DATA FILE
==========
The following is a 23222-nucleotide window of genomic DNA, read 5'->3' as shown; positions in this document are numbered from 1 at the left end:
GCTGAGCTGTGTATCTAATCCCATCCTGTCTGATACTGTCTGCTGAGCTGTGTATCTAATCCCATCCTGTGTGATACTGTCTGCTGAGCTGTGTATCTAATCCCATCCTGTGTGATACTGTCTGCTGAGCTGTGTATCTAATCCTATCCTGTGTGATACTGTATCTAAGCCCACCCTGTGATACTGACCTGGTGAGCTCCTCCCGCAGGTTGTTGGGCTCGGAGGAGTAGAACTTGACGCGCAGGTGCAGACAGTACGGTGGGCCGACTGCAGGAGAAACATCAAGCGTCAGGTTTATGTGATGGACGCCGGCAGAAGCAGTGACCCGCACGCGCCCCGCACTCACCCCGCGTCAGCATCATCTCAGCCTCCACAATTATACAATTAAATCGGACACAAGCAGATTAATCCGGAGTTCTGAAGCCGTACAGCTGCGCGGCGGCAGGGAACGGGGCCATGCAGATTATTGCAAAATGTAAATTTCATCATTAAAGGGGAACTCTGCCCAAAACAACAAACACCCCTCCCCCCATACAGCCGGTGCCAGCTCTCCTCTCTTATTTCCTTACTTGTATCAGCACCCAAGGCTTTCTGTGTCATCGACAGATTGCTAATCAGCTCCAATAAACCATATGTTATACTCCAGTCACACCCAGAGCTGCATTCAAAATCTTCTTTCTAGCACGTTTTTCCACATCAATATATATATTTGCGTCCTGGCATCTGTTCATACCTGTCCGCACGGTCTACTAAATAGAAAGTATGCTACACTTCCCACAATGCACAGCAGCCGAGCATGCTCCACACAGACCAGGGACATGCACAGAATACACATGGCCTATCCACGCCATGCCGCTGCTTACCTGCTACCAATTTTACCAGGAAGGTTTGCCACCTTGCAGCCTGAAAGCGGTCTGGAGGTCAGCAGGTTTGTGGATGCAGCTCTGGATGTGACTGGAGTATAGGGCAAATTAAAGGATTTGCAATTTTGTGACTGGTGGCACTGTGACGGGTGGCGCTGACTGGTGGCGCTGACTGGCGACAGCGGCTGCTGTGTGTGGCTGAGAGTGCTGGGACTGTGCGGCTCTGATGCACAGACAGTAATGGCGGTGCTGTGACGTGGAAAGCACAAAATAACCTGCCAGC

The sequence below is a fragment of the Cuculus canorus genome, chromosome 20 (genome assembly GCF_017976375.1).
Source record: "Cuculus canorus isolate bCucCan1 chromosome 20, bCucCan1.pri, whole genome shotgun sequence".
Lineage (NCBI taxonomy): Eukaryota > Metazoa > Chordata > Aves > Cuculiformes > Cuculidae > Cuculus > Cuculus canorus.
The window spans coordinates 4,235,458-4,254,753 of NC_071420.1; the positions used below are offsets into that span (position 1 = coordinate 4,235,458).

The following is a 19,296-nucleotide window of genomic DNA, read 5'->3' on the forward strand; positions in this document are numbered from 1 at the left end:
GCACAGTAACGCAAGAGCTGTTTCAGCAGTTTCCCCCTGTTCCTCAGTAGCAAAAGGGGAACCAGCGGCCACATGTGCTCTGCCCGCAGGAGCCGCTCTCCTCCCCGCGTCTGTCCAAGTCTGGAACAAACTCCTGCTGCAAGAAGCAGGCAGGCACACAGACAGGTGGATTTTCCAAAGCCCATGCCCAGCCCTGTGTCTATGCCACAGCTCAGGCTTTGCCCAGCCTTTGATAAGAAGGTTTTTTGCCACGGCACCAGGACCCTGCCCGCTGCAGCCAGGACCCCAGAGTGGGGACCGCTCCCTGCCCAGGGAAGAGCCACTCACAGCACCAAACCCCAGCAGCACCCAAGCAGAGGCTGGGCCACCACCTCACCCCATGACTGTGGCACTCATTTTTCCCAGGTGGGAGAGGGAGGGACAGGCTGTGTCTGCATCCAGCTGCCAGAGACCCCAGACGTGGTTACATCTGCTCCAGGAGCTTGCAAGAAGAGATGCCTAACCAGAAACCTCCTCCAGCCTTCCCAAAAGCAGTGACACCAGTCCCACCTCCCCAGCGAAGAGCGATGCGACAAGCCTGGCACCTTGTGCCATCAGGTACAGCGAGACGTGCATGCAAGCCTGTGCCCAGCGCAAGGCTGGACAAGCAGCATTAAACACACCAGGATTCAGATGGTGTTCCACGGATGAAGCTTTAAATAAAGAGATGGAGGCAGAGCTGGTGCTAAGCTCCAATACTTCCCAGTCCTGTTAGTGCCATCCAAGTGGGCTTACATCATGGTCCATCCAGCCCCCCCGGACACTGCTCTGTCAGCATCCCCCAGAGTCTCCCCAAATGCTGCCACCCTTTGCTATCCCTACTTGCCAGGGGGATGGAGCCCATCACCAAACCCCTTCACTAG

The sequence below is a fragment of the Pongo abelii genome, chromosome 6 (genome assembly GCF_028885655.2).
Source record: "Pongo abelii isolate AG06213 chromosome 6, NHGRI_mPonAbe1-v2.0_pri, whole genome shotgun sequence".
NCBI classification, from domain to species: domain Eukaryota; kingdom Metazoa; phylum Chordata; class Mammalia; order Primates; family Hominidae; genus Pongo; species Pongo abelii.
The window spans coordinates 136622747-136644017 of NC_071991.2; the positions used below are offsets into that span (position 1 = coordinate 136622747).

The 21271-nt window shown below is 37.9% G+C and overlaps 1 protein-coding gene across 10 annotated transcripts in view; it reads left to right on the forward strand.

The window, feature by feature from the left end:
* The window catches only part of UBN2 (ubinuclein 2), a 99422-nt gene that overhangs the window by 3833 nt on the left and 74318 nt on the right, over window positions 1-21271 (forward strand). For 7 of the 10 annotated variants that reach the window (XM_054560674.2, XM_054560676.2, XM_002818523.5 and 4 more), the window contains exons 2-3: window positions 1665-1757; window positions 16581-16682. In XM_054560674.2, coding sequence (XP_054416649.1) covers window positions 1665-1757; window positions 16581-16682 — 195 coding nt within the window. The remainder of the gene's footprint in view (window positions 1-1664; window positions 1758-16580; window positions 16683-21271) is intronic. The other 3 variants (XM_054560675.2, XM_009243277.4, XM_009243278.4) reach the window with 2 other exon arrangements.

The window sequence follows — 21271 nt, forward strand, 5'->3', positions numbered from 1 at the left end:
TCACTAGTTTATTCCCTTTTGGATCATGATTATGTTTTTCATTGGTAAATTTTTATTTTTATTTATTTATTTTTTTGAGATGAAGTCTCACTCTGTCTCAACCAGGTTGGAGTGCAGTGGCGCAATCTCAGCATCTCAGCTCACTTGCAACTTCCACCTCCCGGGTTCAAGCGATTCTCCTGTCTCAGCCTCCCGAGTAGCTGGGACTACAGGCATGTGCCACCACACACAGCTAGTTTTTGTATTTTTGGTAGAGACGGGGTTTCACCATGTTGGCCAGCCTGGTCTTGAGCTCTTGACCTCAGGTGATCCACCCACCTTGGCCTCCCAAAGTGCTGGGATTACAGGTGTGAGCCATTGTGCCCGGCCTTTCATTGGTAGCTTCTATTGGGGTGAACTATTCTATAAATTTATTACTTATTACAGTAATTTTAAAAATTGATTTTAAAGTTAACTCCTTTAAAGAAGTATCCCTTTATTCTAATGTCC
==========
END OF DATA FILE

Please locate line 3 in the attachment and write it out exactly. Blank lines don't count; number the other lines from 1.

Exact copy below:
The sequence below is a fragment of the Cuculus canorus genome, chromosome 20 (genome assembly GCF_017976375.1).